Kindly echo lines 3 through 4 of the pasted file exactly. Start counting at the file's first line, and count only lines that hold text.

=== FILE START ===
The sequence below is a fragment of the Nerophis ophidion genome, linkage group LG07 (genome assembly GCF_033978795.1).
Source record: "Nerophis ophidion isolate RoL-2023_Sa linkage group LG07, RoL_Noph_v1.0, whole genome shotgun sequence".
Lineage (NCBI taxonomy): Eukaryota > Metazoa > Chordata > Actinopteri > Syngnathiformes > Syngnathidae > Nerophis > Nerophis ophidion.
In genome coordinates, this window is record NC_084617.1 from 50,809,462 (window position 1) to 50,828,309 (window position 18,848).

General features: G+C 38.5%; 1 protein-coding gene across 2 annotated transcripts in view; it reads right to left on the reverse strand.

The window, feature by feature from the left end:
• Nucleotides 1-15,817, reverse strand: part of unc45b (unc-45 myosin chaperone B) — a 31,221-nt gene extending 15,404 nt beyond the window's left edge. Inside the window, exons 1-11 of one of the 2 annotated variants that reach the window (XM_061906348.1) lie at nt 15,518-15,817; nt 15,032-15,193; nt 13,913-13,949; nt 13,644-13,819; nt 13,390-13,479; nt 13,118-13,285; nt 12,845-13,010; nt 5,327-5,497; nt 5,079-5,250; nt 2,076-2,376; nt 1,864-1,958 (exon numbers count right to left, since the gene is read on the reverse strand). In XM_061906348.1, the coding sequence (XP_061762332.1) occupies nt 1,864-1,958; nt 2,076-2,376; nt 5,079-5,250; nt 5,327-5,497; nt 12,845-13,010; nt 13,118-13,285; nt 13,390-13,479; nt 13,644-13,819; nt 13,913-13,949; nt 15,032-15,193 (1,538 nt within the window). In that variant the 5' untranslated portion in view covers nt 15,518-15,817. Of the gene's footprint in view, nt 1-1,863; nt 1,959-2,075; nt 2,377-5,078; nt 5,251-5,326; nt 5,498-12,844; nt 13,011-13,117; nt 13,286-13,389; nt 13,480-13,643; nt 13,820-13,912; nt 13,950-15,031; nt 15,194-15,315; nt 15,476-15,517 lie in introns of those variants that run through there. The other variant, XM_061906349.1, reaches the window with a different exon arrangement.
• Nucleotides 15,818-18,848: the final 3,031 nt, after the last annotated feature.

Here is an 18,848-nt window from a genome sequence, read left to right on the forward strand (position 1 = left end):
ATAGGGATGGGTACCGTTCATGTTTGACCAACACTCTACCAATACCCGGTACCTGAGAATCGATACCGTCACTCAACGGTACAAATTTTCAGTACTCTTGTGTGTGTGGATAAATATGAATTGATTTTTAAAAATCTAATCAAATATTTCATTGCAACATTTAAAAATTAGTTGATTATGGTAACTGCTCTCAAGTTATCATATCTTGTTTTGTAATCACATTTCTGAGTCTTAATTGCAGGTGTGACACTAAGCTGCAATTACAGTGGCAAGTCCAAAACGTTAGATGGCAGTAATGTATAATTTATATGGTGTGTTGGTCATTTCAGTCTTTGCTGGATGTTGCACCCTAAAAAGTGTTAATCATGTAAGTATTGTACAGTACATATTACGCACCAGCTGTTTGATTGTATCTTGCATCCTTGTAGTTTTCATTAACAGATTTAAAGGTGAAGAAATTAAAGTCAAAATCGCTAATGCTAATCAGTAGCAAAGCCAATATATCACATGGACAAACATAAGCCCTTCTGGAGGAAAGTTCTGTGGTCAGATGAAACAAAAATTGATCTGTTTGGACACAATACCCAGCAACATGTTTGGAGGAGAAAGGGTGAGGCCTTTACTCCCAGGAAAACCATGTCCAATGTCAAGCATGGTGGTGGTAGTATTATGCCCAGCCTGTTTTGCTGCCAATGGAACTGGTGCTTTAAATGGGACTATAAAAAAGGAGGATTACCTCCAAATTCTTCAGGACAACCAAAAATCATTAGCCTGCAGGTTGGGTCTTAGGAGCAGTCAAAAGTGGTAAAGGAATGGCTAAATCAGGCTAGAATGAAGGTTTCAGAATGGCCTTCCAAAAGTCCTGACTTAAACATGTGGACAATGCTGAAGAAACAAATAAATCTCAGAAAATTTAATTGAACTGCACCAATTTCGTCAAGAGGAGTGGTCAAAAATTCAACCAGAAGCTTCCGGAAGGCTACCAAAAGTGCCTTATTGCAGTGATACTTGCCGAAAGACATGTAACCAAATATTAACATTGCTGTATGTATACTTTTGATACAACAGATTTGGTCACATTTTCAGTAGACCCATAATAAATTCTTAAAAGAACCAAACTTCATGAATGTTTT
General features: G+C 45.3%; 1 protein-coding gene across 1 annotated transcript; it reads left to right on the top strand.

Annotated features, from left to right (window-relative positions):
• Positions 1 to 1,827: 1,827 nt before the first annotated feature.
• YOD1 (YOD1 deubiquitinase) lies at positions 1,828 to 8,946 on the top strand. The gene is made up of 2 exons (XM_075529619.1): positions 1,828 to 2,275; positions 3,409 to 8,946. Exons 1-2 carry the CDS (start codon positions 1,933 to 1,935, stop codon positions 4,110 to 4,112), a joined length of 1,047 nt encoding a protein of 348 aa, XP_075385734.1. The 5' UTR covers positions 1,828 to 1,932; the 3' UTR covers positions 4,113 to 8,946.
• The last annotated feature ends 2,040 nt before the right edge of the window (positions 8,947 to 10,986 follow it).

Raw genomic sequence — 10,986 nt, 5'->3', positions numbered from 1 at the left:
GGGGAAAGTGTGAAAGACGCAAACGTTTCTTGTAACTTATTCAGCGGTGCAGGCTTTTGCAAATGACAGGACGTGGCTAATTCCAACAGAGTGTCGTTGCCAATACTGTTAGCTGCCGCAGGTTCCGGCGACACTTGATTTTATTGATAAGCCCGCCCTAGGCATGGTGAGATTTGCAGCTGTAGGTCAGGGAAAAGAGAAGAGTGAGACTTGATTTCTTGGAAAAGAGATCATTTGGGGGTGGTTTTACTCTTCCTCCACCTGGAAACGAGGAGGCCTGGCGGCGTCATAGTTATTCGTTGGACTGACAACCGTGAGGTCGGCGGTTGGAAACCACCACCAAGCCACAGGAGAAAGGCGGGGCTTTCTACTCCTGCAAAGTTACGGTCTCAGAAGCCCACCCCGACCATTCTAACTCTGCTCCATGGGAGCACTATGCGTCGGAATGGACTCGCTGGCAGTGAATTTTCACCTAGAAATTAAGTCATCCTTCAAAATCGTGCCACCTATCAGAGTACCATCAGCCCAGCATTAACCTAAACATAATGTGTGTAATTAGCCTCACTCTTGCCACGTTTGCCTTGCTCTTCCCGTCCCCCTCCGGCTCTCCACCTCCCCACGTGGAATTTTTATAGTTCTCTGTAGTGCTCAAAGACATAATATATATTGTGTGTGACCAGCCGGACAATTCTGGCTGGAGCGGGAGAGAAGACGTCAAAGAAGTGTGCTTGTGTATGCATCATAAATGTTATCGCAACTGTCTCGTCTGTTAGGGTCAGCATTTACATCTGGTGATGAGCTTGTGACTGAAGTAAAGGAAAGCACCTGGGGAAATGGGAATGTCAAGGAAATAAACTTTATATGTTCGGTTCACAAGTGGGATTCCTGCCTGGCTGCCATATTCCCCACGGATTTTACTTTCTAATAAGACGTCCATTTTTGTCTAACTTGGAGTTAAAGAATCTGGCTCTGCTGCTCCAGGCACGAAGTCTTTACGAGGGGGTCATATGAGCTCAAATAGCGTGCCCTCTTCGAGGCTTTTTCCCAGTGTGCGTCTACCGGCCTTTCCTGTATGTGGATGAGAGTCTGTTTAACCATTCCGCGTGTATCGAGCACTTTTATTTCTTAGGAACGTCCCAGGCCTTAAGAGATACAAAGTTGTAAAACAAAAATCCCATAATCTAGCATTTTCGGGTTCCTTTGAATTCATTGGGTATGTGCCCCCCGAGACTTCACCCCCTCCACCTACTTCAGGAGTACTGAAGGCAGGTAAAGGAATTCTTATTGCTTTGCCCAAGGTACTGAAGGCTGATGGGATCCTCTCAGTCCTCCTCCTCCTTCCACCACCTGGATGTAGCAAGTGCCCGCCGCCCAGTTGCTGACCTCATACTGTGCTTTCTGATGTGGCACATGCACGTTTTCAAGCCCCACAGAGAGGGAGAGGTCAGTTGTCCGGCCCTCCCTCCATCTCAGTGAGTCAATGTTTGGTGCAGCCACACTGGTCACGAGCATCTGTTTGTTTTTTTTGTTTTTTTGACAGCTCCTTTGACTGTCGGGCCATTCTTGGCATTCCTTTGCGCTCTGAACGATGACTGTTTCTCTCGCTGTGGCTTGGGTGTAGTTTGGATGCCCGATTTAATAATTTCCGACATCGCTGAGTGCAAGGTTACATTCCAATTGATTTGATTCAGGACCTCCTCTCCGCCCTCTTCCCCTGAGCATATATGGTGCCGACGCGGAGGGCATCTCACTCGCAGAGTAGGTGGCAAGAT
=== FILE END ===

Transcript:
Lineage (NCBI taxonomy): Eukaryota > Metazoa > Chordata > Actinopteri > Syngnathiformes > Syngnathidae > Nerophis > Nerophis ophidion.
In genome coordinates, this window is record NC_084617.1 from 50,809,462 (window position 1) to 50,828,309 (window position 18,848).